March 14, 2011
Flannery O’Connor and Jonathan Swift: Masters of Irony
The adage says that “history repeats itself.” Criticisms of today’s society apply to societies that came centuries before. Satires from the 18th century criticize political events happening in the 20th Century. Many techniques of satire also transcend time. Geoffrey Chaucer’s “Canterbury Tales,” which many accept as the first modern satire, is laden with irony. Irony is “the expression of meaning using language that normally expresses the opposite” (Brown 1417). Although Jonathan Swift and Flannery O’Connor lived and wrote in different time periods, they both criticized their societies using irony. Flannery O’Connor was born in Savannah, Georgia on March 25, 1925. (Feeley 9) When O’Connor was just 16 her father was claimed by lupus (Feeley 9). O’Connor was very affected by her father’s death and lost faith in religion after his death. The most common object of criticism in O’Connor’s works is religion, which is deeply rooted in the death of her father. The young O’Connor could not understand how God could have allowed her father to die despite all her prayers and pleadings. She decided to turn away from Him as a result (Feeley 73). Most of Flannery O’Connor’s stories criticize religion. Good Country People, and A Good Man is Hard to Find criticize the self-righteous view that people have of the church have of themselves (O’Connor 84). Edward O’Connor’s death had another influence on Flannery’s works. Flannery O’Connor is not known for her happy and light-hearted stories. Death is always a central theme in O’Connor’s stories. But it is not simply present; death is explored and detailed in an uncommonly grotesque fashion (O’Connor 121).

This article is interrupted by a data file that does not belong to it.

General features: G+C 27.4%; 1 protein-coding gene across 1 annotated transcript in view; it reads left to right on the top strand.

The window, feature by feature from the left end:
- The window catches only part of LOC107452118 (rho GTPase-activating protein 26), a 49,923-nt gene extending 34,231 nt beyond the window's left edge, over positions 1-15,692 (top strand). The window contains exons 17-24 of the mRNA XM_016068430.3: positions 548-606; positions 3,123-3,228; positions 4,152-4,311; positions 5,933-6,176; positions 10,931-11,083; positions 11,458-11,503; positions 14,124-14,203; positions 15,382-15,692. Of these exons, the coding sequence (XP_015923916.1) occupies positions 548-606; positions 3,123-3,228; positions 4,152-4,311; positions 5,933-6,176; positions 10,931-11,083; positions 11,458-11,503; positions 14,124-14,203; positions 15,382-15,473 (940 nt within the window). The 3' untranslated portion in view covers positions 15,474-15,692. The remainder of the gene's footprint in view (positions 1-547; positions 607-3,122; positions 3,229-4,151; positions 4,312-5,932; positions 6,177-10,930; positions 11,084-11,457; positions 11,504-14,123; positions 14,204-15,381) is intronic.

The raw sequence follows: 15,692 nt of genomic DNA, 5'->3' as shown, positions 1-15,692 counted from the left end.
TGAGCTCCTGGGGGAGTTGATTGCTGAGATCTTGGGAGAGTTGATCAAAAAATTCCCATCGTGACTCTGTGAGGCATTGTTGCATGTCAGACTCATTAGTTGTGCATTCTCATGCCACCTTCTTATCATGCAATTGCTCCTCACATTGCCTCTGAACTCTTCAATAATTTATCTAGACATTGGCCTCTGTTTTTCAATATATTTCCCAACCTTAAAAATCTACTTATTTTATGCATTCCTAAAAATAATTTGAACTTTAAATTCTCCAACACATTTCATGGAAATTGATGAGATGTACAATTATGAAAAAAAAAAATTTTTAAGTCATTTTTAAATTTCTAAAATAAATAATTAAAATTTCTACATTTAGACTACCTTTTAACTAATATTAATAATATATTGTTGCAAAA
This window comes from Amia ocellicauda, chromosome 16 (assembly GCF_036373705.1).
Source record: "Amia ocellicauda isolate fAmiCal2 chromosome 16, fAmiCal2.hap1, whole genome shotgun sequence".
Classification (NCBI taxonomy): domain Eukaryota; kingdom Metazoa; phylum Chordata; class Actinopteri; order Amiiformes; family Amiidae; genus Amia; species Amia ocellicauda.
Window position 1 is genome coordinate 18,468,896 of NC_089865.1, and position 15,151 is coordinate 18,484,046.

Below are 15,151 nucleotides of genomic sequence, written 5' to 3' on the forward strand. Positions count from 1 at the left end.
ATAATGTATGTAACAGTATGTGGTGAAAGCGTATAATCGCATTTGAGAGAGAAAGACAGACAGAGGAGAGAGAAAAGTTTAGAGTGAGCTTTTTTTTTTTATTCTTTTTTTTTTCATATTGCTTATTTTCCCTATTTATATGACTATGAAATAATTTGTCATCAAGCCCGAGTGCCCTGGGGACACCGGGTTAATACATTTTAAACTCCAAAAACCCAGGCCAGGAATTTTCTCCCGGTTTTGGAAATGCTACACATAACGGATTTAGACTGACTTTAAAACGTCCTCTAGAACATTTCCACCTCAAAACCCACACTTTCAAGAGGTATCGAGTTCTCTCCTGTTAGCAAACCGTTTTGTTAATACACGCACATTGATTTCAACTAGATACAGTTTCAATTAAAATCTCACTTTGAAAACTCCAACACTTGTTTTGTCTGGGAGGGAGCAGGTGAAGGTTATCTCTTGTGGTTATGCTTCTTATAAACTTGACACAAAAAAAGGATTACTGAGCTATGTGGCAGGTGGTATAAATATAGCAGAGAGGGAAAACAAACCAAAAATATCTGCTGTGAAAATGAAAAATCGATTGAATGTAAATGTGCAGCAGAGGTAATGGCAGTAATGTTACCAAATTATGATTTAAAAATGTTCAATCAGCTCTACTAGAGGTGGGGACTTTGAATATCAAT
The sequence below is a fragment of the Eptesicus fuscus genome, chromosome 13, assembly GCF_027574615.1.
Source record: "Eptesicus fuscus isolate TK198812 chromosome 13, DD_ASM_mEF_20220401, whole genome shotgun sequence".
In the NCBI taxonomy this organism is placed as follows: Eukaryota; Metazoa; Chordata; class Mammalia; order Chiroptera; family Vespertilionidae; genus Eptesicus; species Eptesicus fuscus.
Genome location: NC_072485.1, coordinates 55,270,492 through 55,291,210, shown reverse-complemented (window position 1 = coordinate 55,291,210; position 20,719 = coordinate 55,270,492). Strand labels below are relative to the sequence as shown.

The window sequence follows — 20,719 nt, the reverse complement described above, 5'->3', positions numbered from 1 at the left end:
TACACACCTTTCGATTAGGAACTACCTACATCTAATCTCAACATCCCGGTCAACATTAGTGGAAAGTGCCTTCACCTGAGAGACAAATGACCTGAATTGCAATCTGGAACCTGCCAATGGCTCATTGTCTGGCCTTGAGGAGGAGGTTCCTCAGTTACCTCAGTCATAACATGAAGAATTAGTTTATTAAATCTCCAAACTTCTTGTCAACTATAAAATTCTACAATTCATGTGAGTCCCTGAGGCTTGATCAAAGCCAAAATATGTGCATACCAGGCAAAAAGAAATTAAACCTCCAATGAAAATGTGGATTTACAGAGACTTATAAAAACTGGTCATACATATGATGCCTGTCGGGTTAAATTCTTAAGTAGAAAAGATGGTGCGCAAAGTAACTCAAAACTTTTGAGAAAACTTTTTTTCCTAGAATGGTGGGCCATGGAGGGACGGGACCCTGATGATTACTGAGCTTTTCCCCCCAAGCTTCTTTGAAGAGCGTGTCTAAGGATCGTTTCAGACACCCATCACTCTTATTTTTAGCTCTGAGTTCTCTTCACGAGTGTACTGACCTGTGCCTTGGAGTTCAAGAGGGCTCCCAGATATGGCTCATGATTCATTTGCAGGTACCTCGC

The Southern Gothic Period is a period in American Literature that is classified by its grotesque imagery and Deep South setting. Race, Religion, and the Civil War are all topics of criticism for...